New Fields of Adventure
The Writings of Lyman G. Bennett, Civil War Soldier and Topographical Engineer, 1861–1865
- Author(s): Johansson, M. Jane
- Series: Voices of the Civil War
- Imprint: University of Tennessee Press
- Publication Date: 2024-04-19
- Status: Not Yet Published - Will Back Order
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Lyman Gibson Bennett (1832–1904) had a curious mind and a keen sense of humor. He had an engineer’s mentality and a poet’s grasp of language, except for spelling. As a Union soldier, Bennett saw extensive service in the Trans-Mississippi Theater. A writer of considerable energy and intelligence, Bennett’s wartime diaries recount his diverse and wide-ranging military record, stretching geographically from the prairies of Illinois to the Rocky Mountains, while a postwar account details, among other things, his labors to recruit “Mountain Feds” in the Ozarks.
This volume provides the perspective of an individual who was both a topographical engineer—with extensive experience that spanned the country from Arkansas to the Overland Trail—and a common soldier. As a member of the Thirty-Sixth Illinois Infantry, Bennett provided one of the most detailed contemporary accounts of the pivotal Battle of Pea Ridge, March 7–8, 1862. By December 1863, Bennett was promoted to first lieutenant in the newly formed Fourth Arkansas Cavalry (US) and wrote an invaluable first-person account of guerrilla fighting in the Ozark mountains. Readers will delight in Bennett’s witty descriptions of the ankles (and even higher!) of ladies as they gathered their skirts to trek through the mud; his sometimes-cutting words about his fellow hospital patients; and his wry comments on that “exclusively southern institution,” the chigger. New Fields of Adventure will prove useful to scholars of the Ozarks, landscape studies, and the Civil War in the West.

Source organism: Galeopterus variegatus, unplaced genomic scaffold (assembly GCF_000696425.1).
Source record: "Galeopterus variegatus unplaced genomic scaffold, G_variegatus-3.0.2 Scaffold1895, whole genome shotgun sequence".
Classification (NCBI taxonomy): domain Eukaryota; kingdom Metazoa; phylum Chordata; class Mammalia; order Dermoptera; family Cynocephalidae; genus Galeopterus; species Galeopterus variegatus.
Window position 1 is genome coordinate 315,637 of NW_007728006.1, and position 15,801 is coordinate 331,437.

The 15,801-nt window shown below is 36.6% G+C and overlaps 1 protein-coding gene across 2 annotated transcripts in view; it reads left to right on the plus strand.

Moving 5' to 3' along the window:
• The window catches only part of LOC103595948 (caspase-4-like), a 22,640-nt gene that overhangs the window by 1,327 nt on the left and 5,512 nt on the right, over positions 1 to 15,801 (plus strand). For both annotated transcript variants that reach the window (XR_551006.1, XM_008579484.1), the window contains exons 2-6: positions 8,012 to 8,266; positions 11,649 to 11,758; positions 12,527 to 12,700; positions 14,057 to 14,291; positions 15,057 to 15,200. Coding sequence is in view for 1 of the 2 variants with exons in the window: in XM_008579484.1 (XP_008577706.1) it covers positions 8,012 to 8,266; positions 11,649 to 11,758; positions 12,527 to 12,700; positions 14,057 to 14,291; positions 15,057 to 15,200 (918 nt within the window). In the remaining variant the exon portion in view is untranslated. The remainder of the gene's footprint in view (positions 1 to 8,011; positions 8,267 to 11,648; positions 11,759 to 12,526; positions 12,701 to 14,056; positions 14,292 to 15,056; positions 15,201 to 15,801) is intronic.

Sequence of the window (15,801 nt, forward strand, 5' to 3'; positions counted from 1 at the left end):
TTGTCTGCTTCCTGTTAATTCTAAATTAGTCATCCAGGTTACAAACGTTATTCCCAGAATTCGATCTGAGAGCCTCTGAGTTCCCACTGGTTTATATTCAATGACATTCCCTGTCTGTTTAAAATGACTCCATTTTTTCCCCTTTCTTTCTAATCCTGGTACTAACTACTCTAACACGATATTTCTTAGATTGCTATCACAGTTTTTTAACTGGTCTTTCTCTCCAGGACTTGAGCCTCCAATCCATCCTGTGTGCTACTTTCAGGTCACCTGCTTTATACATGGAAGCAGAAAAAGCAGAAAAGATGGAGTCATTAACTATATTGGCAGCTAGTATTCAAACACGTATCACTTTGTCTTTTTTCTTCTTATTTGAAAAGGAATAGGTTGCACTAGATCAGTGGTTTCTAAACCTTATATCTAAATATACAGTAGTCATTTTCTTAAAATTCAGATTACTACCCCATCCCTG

Until her retirement, M. JANE JOHANSSON was professor of history at Rogers State University. She edited Widows by the Thousand: The Civil War Letters of Theophilus and Harriet Perry, 1862–1864 and Albert C. Ellithorpe: The First Indian Home Guards and the Civil War on the Trans-Mississippi Frontier.